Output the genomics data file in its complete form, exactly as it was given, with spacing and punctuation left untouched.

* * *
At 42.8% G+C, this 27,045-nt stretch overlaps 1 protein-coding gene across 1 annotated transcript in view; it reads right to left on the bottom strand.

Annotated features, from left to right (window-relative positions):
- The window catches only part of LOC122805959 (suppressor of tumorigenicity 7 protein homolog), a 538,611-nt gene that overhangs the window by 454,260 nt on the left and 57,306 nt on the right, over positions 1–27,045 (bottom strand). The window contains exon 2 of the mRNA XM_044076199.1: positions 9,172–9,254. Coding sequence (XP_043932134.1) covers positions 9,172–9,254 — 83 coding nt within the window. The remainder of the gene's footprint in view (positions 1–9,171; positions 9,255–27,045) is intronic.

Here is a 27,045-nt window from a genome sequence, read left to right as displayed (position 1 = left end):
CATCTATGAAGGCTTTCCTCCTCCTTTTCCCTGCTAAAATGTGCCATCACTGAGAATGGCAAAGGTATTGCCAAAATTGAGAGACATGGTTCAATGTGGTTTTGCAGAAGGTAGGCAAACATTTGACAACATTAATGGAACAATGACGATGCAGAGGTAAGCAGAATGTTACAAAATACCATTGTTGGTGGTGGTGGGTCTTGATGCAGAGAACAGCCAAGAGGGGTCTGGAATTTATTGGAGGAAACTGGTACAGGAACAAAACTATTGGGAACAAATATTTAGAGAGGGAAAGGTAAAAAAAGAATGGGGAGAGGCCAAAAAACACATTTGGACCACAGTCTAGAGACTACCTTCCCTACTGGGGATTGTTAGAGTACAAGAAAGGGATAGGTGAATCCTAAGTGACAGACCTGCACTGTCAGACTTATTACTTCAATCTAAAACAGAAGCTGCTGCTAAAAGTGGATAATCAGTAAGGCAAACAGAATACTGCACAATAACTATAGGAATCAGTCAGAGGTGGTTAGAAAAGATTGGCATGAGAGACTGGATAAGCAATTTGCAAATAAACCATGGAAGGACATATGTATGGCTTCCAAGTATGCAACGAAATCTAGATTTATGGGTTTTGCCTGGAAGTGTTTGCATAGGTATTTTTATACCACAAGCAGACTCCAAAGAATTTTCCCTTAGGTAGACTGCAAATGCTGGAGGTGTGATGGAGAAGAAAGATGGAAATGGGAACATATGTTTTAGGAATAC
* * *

At 42.8% G+C, this 27,045-nt stretch overlaps 1 protein-coding gene across 1 annotated transcript in view; it reads right to left on the bottom strand.

Annotated features, from left to right (window-relative positions):
- The window catches only part of LOC122805959 (suppressor of tumorigenicity 7 protein homolog), a 538,611-nt gene that overhangs the window by 454,260 nt on the left and 57,306 nt on the right, over positions 1–27,045 (bottom strand). The window contains exon 2 of the mRNA XM_044076199.1: positions 9,172–9,254. Coding sequence (XP_043932134.1) covers positions 9,172–9,254 — 83 coding nt within the window. The remainder of the gene's footprint in view (positions 1–9,171; positions 9,255–27,045) is intronic.

Here is a 27,045-nt window from a genome sequence, read left to right as displayed (position 1 = left end):
CATCTATGAAGGCTTTCCTCCTCCTTTTCCCTGCTAAAATGTGCCATCACTGAGAATGGCAAAGGTATTGCCAAAATTGAGAGACATGGTTCAATGTGGTTTTGCAGAAGGTAGGCAAACATTTGACAACATTAATGGAACAATGACGATGCAGAGGTAAGCAGAATGTTACAAAATACCATTGTTGGTGGTGGTGGGTCTTGATGCAGAGAACAGCCAAGAGGGGTCTGGAATTTATTGGAGGAAACTGGTACAGGAACAAAACTATTGGGAACAAATATTTAGAGAGGGAAAGGTAAAAAAAGAATGGGGAGAGGCCAAAAAACACATTTGGACCACAGTCTAGAGACTACCTTCCCTACTGGGGATTGTTAGAGTACAAGAAAGGGATAGGTGAATCCTAAGTGACAGACCTGCACTGTCAGACTTATTACTTCAATCTAAAACAGAAGCTGCTGCTAAAAGTGGATAATCAGTAAGGCAAACAGAATACTGCACAATAACTATAGGAATCAGTCAGAGGTGGTTAGAAAAGATTGGCATGAGAGACTGGATAAGCAATTTGCAAATAAACCATGGAAGGACATATGTATGGCTTCCAAGTATGCAACGAAATCTAGATTTATGGGTTTTGCCTGGAAGTGTTTGCATAGGTATTTTTATACCACAAGCAGACTCCAAAGAATTTTCCCTTAGGTAGACTGCAAATGCTGGAGGTGTGATGGAGAAGAAAGATGGAAATGGGAACATATGTTTTAGGAATAC